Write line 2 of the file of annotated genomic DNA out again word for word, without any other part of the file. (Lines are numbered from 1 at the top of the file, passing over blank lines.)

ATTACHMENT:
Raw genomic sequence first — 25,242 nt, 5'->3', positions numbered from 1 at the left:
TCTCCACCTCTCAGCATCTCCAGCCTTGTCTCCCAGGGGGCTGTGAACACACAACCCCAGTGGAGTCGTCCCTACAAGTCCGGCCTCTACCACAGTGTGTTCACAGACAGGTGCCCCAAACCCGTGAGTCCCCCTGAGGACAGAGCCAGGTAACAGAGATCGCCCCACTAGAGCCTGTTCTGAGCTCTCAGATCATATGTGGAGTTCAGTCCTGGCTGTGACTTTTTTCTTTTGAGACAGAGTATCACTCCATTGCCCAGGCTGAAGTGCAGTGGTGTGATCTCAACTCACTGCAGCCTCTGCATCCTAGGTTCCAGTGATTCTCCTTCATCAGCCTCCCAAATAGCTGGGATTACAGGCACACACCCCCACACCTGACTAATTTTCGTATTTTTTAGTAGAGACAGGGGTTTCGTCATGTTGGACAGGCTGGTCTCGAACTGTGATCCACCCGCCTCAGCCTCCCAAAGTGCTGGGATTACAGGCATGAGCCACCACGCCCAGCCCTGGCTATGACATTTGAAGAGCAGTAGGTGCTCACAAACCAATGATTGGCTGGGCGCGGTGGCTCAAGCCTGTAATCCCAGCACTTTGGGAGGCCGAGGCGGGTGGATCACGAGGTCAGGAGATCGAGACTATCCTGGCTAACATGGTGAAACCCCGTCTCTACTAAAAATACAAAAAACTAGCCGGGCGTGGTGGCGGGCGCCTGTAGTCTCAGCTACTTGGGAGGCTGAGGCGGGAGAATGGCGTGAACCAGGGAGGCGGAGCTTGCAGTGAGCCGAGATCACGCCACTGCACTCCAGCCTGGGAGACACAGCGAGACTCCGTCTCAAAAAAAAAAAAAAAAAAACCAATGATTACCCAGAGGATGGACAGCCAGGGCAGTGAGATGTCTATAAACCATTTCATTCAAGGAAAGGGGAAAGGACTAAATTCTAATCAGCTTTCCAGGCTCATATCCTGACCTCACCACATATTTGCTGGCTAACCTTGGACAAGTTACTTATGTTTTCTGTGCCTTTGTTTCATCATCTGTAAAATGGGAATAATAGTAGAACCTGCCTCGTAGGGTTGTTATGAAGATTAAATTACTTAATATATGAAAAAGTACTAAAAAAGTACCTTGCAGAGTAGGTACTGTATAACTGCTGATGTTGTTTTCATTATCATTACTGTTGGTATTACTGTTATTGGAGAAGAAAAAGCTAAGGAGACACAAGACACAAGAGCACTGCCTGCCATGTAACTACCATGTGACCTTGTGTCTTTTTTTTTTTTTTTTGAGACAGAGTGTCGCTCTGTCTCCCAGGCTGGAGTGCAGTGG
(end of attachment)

TCTCCACCTCTCAGCATCTCCAGCCTTGTCTCCCAGGGGGCTGTGAACACACAACCCCAGTGGAGTCGTCCCTACAAGTCCGGCCTCTACCACAGTGTGTTCACAGACAGGTGCCCCAAACCCGTGAGTCCCCCTGAGGACAGAGCCAGGTAACAGAGATCGCCCCACTAGAGCCTGTTCTGAGCTCTCAGATCATATGTGGAGTTCAGTCCTGGCTGTGACTTTTTTCTTTTGAGACAGAGTATCACTCCATTGCCCAGGCTGAAGTGCAGTGGTGTGATCTCAACTCACTGCAGCCTCTGCATCCTAGGTTCCAGTGATTCTCCTTCATCAGCCTCCCAAATAGCTGGGATTACAGGCACACACCCCCACACCTGACTAATTTTCGTATTTTTTAGTAGAGACAGGGGTTTCGTCATGTTGGACAGGCTGGTCTCGAACTGTGATCCACCCGCCTCAGCCTCCCAAAGTGCTGGGATTACAGGCATGAGCCACCACGCCCAGCCCTGGCTATGACATTTGAAGAGCAGTAGGTGCTCACAAACCAATGATTGGCTGGGCGCGGTGGCTCAAGCCTGTAATCCCAGCACTTTGGGAGGCCGAGGCGGGTGGATCACGAGGTCAGGAGATCGAGACTATCCTGGCTAACATGGTGAAACCCCGTCTCTACTAAAAATACAAAAAACTAGCCGGGCGTGGTGGCGGGCGCCTGTAGTCTCAGCTACTTGGGAGGCTGAGGCGGGAGAATGGCGTGAACCAGGGAGGCGGAGCTTGCAGTGAGCCGAGATCACGCCACTGCACTCCAGCCTGGGAGACACAGCGAGACTCCGTCTCAAAAAAAAAAAAAAAAAAACCAATGATTACCCAGAGGATGGACAGCCAGGGCAGTGAGATGTCTATAAACCATTTCATTCAAGGAAAGGGGAAAGGACTAAATTCTAATCAGCTTTCCAGGCTCATATCCTGACCTCACCACATATTTGCTGGCTAACCTTGGACAAGTTACTTATGTTTTCTGTGCCTTTGTTTCATCATCTGTAAAATGGGAATAATAGTAGAACCTGCCTCGTAGGGTTGTTATGAAGATTAAATTACTTAATATATGAAAAAGTACTAAAAAAGTACCTTGCAGAGTAGGTACTGTATAACTGCTGATGTTGTTTTCATTATCATTACTGTTGGTATTACTGTTATTGGAGAAGAAAAAGCTAAGGAGACACAAGACACAAGAGCACTGCCTGCCATGTAACTACCATGTGACCTTGTGTCTTTTTTTTTTTTTTTTGAGACAGAGTGTCGCTCTGTCTCCCAGGCTGGAGTGCAGTGG